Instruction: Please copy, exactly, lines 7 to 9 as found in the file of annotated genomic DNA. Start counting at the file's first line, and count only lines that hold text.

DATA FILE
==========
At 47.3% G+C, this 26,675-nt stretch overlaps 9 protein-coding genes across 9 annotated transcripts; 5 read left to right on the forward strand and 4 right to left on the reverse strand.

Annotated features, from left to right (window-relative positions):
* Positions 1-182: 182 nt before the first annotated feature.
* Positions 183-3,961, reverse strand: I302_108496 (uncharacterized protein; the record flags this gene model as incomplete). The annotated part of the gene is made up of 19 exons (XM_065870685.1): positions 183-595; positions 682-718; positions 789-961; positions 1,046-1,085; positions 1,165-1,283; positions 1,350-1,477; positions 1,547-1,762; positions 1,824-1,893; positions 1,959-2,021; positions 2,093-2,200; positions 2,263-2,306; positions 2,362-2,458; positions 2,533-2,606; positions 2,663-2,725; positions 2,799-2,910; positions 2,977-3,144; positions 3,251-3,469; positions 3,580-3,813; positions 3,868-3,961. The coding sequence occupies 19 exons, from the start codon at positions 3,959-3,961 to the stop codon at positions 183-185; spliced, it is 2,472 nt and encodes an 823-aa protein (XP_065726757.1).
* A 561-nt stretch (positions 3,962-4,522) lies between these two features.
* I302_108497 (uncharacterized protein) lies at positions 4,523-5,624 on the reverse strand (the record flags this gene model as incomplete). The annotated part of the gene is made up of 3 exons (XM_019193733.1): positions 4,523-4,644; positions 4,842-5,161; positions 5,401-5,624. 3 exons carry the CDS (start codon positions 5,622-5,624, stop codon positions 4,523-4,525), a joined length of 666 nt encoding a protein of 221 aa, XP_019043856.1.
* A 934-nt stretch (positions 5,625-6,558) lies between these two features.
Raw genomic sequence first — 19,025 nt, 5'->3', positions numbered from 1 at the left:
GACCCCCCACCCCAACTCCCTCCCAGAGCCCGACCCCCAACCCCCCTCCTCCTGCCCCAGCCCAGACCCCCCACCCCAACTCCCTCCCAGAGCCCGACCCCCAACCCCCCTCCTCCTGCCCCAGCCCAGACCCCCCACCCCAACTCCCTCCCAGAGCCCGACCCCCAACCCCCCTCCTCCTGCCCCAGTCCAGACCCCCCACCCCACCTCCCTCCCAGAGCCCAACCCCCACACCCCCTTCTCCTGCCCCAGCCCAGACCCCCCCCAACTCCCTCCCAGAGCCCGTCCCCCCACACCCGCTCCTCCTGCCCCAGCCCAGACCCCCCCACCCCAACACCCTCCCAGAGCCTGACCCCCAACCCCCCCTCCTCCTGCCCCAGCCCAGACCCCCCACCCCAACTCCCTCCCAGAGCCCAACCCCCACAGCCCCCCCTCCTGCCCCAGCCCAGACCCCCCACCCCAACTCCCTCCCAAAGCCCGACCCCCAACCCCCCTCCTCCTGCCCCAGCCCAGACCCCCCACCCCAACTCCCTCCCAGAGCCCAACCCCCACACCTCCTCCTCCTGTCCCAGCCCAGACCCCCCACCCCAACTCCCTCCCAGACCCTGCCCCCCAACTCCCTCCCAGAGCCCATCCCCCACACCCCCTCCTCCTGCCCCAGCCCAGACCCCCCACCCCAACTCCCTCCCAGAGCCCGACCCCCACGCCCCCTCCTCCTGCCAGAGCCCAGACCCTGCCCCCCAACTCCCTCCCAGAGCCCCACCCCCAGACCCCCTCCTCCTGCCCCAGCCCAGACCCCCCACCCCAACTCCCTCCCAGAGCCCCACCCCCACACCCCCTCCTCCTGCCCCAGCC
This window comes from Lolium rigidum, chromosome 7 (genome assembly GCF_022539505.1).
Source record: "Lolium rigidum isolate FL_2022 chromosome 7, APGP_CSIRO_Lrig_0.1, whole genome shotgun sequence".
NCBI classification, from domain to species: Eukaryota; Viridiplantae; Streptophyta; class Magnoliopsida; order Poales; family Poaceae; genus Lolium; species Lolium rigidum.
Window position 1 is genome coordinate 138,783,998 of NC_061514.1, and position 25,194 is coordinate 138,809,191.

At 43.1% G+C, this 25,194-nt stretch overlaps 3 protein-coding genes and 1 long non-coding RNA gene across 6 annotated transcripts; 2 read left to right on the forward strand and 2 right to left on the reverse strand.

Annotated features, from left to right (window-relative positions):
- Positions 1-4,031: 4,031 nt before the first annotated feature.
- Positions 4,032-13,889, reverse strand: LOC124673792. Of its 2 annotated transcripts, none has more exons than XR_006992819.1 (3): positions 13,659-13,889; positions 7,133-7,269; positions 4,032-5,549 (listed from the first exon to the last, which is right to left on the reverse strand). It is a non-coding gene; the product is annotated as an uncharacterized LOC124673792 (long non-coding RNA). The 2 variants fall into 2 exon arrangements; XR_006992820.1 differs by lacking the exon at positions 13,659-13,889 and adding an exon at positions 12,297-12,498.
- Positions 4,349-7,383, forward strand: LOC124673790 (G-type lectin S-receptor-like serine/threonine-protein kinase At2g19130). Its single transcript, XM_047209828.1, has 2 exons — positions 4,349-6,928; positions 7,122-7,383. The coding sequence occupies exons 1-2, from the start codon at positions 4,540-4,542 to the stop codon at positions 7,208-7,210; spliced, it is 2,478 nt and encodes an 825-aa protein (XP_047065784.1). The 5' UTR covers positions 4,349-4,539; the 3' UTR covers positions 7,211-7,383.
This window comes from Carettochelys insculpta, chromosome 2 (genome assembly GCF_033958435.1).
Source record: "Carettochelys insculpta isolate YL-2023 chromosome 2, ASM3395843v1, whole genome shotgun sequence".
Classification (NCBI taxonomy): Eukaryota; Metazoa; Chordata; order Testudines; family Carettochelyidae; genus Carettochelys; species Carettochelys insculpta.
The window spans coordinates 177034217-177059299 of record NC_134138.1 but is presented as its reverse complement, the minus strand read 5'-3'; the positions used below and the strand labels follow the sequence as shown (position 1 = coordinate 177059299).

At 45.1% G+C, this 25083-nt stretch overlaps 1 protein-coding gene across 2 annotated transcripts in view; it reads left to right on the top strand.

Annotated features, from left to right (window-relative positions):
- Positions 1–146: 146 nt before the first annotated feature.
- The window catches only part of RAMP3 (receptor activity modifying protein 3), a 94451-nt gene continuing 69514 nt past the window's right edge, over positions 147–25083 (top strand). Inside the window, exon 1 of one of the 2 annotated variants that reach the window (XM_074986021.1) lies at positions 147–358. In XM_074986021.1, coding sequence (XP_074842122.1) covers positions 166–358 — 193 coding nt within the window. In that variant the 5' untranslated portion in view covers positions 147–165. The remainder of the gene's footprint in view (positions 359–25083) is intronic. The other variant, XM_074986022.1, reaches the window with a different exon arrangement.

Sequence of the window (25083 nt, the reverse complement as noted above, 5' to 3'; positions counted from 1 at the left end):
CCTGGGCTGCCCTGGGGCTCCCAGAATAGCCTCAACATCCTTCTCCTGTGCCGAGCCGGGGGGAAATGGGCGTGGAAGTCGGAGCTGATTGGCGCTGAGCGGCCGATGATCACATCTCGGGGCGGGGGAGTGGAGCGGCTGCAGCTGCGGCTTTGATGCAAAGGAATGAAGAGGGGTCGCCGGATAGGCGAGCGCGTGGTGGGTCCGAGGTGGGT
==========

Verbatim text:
* A 934-nt stretch (positions 5,625-6,558) lies between these two features.
Raw genomic sequence first — 19,025 nt, 5'->3', positions numbered from 1 at the left:
GACCCCCCACCCCAACTCCCTCCCAGAGCCCGACCCCCAACCCCCCTCCTCCTGCCCCAGCCCAGACCCCCCACCCCAACTCCCTCCCAGAGCCCGACCCCCAACCCCCCTCCTCCTGCCCCAGCCCAGACCCCCCACCCCAACTCCCTCCCAGAGCCCGACCCCCAACCCCCCTCCTCCTGCCCCAGTCCAGACCCCCCACCCCACCTCCCTCCCAGAGCCCAACCCCCACACCCCCTTCTCCTGCCCCAGCCCAGACCCCCCCCAACTCCCTCCCAGAGCCCGTCCCCCCACACCCGCTCCTCCTGCCCCAGCCCAGACCCCCCCACCCCAACACCCTCCCAGAGCCTGACCCCCAACCCCCCCTCCTCCTGCCCCAGCCCAGACCCCCCACCCCAACTCCCTCCCAGAGCCCAACCCCCACAGCCCCCCCTCCTGCCCCAGCCCAGACCCCCCACCCCAACTCCCTCCCAAAGCCCGACCCCCAACCCCCCTCCTCCTGCCCCAGCCCAGACCCCCCACCCCAACTCCCTCCCAGAGCCCAACCCCCACACCTCCTCCTCCTGTCCCAGCCCAGACCCCCCACCCCAACTCCCTCCCAGACCCTGCCCCCCAACTCCCTCCCAGAGCCCATCCCCCACACCCCCTCCTCCTGCCCCAGCCCAGACCCCCCACCCCAACTCCCTCCCAGAGCCCGACCCCCACGCCCCCTCCTCCTGCCAGAGCCCAGACCCTGCCCCCCAACTCCCTCCCAGAGCCCCACCCCCAGACCCCCTCCTCCTGCCCCAGCCCAGACCCCCCACCCCAACTCCCTCCCAGAGCCCCACCCCCACACCCCCTCCTCCTGCCCCAGCC